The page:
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The Catholic Study Bible A special version of the New American Bible, with a wealth of background information useful to Catholics.

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Commentary on Revelation

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Text Commentary side-by-side

1, 1–3 :

This prologue describes the source, contents, and audience of the book and forms an inclusion with the epilogue ( 22, 6–21 ), with its similar themes and expressions.

1, 3 :

Blessed is the one: this is the first of seven beatitudes in this book; the others are in 14, 13; 16, 15; 19, 9; 20, 6; 22, 7.14 . This prophetic message: literally, “the words of the prophecy”; so 22, 7.10.18.19 by inclusion. The appointed time: when Jesus will return in glory; cf 1, 7; 3, 11; 22, 7.10.12.20.

1, 4–8 :

Although Revelation begins and ends ( 22, 21 ) with Christian epistolary formulae, there is nothing between chs 4 and 22 resembling a letter. The author here employs the standard word order for greetings in Greek letter writing: “N. to N., greetings …”; see the note on Rom 1, 1 .

1, 4 :

Seven churches in Asia: Asia refers to the Roman province of that name in western Asia Minor (modern Turkey); these representative churches are mentioned by name in v 11 , and each is the recipient of a message ( 2, 1–3, 22 ). Seven is the biblical number suggesting fullness and completeness; thus the seer is writing for the whole church.

1, 5 :

Freed us: the majority of Greek manuscripts and several early versions read “washed us”; but “freed us” is supported by the best manuscripts and fits well with Old Testament imagery, e.g., Is 40, 2 .

1, 8 :

The Alpha and the Omega: the first and last letters of the Greek alphabet. In 22, 13 the same words occur together with the expressions “the First and the Last, the Beginning and the End”; cf 17; 2, 8; 21, 6; Is 41, 4; 44, 6 .

1, 9–20 :

In this first vision, the seer is commanded to write what he sees to the seven churches ( 9–11 ). He sees Christ in glory, whom he depicts in stock apocalyptic imagery ( 12–16 ), and hears him describe himself in terms meant to encourage Christians by emphasizing his victory over death ( 17–20 ).

1, 9 :

Island called Patmos: one of the Sporades islands in the Aegean Sea, some fifty miles south of Ephesus, used by the Romans as a penal colony. Because I proclaimed God’s word: literally, “on account of God’s word.”

1, 10 :

The Lord’s day: Sunday. As loud as a trumpet: the imagery is derived from the theophany at Sinai (Ex 19, 16.19; cf Heb 12, 19 and the trumpet in other eschatological settings in Is 27, 13; Jl 2, 1; Mt 24, 31; 1 Cor 15, 52; 1 Thes 4, 16 ).

1, 11 :

Scroll: a papyrus roll.

1, 12–16 :

A symbolic description of Christ in glory. The metaphorical language is not to be understood literally; cf Introduction.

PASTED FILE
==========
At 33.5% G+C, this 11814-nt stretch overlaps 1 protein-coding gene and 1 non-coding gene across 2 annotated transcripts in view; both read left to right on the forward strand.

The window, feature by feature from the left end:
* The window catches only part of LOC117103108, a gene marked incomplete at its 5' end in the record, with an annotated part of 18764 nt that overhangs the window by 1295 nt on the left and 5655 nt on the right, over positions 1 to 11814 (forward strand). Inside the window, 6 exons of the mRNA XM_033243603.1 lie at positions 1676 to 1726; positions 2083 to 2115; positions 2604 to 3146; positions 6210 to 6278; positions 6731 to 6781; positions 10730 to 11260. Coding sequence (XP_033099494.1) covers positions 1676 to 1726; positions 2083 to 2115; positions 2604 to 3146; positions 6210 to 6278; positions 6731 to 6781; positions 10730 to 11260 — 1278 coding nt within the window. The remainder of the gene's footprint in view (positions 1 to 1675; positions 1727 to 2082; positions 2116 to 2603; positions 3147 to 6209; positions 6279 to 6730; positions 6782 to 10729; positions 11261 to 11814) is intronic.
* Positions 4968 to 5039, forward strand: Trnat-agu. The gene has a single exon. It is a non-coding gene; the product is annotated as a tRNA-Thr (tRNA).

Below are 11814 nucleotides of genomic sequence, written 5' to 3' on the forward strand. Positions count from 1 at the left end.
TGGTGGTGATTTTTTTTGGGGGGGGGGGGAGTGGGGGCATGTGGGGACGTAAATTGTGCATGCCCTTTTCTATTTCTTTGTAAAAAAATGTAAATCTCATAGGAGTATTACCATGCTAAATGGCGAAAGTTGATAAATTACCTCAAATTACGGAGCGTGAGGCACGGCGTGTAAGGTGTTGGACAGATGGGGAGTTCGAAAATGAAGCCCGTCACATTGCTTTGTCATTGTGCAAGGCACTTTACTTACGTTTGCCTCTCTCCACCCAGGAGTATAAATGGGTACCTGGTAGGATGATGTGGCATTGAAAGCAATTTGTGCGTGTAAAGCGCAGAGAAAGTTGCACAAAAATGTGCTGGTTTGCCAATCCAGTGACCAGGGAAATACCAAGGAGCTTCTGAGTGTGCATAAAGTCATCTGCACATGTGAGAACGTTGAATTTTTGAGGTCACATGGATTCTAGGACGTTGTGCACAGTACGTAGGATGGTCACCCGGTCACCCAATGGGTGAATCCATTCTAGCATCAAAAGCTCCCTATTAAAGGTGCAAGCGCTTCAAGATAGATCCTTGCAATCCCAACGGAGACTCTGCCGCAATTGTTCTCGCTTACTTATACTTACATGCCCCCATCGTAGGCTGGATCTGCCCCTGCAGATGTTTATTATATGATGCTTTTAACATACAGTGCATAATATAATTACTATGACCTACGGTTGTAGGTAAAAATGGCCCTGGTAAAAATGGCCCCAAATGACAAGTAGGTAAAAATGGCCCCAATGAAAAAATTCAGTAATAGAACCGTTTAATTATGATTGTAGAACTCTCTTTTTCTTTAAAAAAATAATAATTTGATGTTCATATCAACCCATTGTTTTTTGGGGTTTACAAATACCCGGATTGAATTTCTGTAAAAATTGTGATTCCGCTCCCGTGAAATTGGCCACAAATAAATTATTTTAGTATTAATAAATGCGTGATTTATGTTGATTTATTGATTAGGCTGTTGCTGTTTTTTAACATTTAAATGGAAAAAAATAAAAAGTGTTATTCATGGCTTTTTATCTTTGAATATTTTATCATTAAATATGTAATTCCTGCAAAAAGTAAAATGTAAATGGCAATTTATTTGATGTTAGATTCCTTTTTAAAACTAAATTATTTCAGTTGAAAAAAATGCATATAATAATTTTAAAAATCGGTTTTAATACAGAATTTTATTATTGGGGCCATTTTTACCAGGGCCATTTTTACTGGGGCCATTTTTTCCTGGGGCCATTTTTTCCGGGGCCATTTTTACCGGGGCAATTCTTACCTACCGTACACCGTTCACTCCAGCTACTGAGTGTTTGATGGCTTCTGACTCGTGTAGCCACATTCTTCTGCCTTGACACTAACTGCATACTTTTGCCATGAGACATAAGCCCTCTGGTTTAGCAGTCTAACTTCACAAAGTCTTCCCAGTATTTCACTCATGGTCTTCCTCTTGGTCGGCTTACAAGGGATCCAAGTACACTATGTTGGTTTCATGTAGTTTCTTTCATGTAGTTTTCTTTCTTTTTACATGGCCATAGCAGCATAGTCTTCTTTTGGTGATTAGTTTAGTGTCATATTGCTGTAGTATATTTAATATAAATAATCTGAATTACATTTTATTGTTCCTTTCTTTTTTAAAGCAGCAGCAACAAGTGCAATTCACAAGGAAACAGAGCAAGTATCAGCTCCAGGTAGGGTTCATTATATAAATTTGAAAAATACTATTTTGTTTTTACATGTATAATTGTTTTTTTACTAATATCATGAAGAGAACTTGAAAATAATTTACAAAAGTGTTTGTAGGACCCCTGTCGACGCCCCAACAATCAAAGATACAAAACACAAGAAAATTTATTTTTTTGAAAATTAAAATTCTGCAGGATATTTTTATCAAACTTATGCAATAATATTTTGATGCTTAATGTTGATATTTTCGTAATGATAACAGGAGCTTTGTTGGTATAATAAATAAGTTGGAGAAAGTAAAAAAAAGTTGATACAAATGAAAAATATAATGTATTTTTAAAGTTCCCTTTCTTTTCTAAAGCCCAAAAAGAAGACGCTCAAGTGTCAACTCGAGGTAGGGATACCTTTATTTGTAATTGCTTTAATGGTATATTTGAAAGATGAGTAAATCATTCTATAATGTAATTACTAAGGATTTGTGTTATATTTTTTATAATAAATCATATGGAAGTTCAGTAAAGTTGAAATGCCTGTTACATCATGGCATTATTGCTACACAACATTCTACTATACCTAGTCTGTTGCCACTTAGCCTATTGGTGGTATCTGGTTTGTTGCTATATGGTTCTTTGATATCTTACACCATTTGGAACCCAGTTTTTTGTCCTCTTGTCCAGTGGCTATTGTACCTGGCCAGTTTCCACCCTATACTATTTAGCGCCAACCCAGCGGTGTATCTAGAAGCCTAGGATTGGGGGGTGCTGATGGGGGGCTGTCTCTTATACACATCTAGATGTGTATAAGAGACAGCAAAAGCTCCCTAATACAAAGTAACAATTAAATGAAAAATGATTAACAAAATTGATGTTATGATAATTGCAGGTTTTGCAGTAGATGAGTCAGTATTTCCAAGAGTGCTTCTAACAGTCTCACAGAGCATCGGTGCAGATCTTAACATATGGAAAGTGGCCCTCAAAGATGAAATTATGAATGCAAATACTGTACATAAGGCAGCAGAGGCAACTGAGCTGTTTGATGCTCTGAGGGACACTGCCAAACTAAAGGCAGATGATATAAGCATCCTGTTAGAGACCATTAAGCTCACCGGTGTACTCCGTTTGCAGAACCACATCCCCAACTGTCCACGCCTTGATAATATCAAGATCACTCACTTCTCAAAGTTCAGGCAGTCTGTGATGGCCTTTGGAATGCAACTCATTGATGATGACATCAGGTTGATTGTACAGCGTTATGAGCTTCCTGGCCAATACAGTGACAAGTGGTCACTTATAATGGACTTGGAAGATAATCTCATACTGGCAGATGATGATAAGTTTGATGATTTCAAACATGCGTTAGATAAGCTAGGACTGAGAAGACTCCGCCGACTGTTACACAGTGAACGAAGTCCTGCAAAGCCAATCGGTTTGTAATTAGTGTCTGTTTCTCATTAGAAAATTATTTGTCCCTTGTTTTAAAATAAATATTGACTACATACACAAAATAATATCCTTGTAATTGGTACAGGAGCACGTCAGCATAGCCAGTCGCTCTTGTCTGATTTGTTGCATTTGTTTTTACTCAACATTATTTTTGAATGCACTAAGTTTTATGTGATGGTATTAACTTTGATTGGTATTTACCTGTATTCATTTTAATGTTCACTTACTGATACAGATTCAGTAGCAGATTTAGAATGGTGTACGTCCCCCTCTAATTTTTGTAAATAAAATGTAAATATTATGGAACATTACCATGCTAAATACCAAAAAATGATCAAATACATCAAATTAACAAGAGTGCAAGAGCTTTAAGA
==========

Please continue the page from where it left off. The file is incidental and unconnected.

1, 13 :

Son of man: see the note on Mk 8, 31 . Anklelength robe: Christ is priest; cf Ex 28, 4; 29, 5; Wis 18, 24; Zec 3, 4 . Gold sash: Christ is king; cf Ex 28, 4; 1 Mc 10, 89; 11, 58; Dn 10, 5 .

1, 14 :

Hair … as white as white wool or as snow: Christ is eternal, clothed with the dignity that belonged to the “Ancient of Days”; cf 18; Dn 7, 9 . His eyes were like a fiery flame: Christ is portrayed as all-knowing; cf 2, 23; Ps 7, 10; Jer 17, 10 ; and similar expressions in 2, 18; 19, 12; cf Dn 10, 6 .

1, 15 :

His feet … furnace: Christ is depicted as unchangeable; cf Ez 1, 27; Dn 10, 6 . The Greek word translated “refined” is unconnected grammatically with any other word in the sentence. His voice … water: Christ speaks with divine authority; cf Ez 1, 24 .

1, 16 :

Seven stars: in the pagan world, Mithras and the Caesars were represented with seven stars in their right hand, symbolizing their universal dominion. A sharp two-edged sword: this refers to the word of God (cf Eph 6, 17; Heb 4, 12 ) that will destroy unrepentant sinners; cf 2, 16; 19, 15; Wis 18, 15; Is 11, 4; 49, 2 . His face … brightest: this symbolizes the divine majesty of Christ; cf 10, 1; 21, 23; Jgs 5, 31; Is 60, 19; Mt 17, 2 .

1, 17 :

It was an Old Testament belief that for sinful human beings to see God was to die; cf Ex 19, 21; 33, 20; Jgs 6, 22–23; Is 6, 5 .

1, 18 :

Netherworld: Greek Hades, Hebrew Sheol, the abode of the dead; cf 20, 13–14; Nm 16, 33 .

1, 19 :

What you have seen, and what is happening, and what will happen afterwards: the three parts of the Book of Revelation, the vision ( 10–20 ), the situation in the seven churches (chs 2–3 ), and the events of chs 6–22 .

1, 20 :

Secret meaning: literally, “mystery.” Angels: these are the presiding spirits of the seven churches. Angels were thought to be in charge of the physical world (cf 7, 1; 14, 18; 16, 5 ) and of nations (Dn 10, 13; 12, 1 ), communities (the seven churches), and individuals (Mt 18, 10; Acts 12, 15 ). Some have seen in the “angel” of each of the seven churches its pastor or a personification of the spirit of the congregation.

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